YG: I think it was when we did “Go Loko.” That’s also when we was talking about doing a collab project the first time, but it just didn’t happen until now. Let’s talk about Hit Me When U Leave The Klub: The Playlist. What’s the story behind it from your perspective?

TYGA: It feels very mixtape. It’s fun and feels raw, but it is curated. It’s a playlist you can just pop on to get you in the right vibe. I do like recording alone, but this is my second collab project I’ve ever done, and it was girls coming through the studio, homies. It was a fun vibe where it didn’t feel like we was working or thinking too hard about concepts.


YG: For sure. How important is it for you to represent your roots in your music?

TYGA: It’s important, for sure. It’s all about your hometown. Like you put L.A. and the West Coast on your back, because everybody got a different story, so every city got a different sound. With both of us being from Cali, and this project having heavy West Coast vibes, do you think the West Coast has changed over the years?

YG: It’s changed from the Snoop and [Dr.] Dre [era] until now, but you can tell that the sound is an offspring of what they created. The sound now is more mixed in with the bass shit instead of the G-funk West Coast shit, but, at the end of the day, it’s all California. The music that was being created back then was gangsta rap music, and now it’s more uptempo party shit, good vibes. The biggest records coming out of the West Coast the past 10 years been all club music.

TYGA: That’s true. Where do you find yourself within the lineage of musicians and rappers from the West Coast? 

YG: I feel like Snoop Dogg, 2Pac, Eazy-E. I’m from Compton, Eazy-E from Compton. Snoop Dogg was the biggest gang member rapper, and 2Pac’s approach—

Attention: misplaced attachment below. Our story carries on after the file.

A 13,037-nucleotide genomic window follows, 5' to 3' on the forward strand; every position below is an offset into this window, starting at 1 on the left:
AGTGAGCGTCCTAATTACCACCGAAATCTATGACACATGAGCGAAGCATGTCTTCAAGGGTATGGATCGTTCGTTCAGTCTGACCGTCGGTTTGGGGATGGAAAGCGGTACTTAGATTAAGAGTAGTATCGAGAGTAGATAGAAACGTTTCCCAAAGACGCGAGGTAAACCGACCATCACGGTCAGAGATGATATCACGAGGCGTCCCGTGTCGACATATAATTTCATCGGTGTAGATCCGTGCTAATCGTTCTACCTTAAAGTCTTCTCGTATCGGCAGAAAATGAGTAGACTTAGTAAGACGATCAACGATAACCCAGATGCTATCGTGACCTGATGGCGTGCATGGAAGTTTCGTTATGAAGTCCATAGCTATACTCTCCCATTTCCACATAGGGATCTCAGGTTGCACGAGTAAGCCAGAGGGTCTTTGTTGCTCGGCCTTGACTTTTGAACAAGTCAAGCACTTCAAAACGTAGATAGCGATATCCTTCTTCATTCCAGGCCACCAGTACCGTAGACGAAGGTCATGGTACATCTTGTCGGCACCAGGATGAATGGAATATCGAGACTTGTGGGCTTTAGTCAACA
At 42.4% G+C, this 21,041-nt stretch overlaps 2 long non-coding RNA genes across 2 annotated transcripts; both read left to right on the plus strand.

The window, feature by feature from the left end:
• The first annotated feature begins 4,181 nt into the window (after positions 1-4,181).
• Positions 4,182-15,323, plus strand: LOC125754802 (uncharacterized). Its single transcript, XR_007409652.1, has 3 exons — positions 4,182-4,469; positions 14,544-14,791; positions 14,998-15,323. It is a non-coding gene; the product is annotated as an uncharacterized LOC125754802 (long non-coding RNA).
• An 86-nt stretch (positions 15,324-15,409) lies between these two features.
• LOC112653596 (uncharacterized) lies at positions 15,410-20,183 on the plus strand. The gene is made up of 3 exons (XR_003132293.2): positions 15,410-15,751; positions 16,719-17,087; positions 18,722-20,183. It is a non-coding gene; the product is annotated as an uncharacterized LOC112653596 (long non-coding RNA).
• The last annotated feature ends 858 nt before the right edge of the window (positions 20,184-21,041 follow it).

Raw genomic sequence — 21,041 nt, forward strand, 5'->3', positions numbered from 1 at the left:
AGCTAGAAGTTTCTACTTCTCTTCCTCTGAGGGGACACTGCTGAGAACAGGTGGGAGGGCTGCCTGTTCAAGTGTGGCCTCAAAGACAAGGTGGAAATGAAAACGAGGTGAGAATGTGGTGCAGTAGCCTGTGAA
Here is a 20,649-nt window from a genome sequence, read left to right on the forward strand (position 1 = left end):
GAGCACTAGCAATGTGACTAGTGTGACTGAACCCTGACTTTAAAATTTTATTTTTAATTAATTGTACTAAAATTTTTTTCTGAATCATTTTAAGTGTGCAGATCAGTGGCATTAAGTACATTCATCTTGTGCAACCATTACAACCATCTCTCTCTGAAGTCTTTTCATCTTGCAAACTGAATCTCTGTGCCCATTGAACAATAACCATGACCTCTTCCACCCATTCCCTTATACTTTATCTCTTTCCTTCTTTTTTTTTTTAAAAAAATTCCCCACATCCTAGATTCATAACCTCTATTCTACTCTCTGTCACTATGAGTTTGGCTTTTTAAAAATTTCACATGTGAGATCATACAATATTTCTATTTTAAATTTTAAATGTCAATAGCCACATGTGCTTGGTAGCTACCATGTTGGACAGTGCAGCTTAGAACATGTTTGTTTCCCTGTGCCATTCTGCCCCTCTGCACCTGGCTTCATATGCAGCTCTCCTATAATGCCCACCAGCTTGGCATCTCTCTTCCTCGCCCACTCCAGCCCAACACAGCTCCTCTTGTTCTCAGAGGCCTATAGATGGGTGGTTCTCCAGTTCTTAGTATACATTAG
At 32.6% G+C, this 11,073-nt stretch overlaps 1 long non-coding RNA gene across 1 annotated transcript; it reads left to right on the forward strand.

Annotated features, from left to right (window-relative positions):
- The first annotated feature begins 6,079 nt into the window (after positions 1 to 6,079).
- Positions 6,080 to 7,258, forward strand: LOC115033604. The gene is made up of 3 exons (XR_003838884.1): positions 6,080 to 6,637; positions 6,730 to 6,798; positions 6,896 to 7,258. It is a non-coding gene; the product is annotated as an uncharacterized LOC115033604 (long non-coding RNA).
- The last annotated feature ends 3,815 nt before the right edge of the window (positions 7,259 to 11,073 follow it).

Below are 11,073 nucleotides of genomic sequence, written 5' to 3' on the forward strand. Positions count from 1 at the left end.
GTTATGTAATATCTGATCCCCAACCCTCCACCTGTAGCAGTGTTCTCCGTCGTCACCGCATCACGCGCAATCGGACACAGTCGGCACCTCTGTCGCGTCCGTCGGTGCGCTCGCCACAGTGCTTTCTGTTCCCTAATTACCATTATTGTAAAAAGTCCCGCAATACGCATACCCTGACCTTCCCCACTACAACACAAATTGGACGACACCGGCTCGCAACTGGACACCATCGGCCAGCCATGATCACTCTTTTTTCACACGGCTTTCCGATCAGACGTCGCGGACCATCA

TYGA: He was a thug.

YG: He was thugged out. I got a little bit of all that. Who are some of the artists who inspired you?

TYGA: Definitely Snoop and Dre for the West Coast sound. With 2Pac, it’s more just his overall style of being a rap star, shirt off, the way he move. And of course, Lil Wayne and Eminem. We just shot a video with Lil Wayne and he still feels the same.  His bars is still up to par. When I’m 40 or 50, I still want to have that youthfulness and be in tune.

YG: Wayne definitely got that shit. I feel like we make the same type of music, so it’s like Snoop Dogg and Dre doing music with each other, you feel me? We live in the same world, come from the same place, use the same producers, so the music always compliments each other.

TYGA: I think West Coast people that’s super tapped in with us are going to get it. This project is way overdue. We could have done this project 10 years ago. I feel like it’s going to make artists on the West Coast come together.

YG: Yeah. What else is on your playlist right now for a night out?

TYGA: If you on some party shit, you really got to give it kind of to the girls right now. Female artists are going crazy. If you with a gang of girls, all they be wanting to hear is Sexyy Red and Ice Spice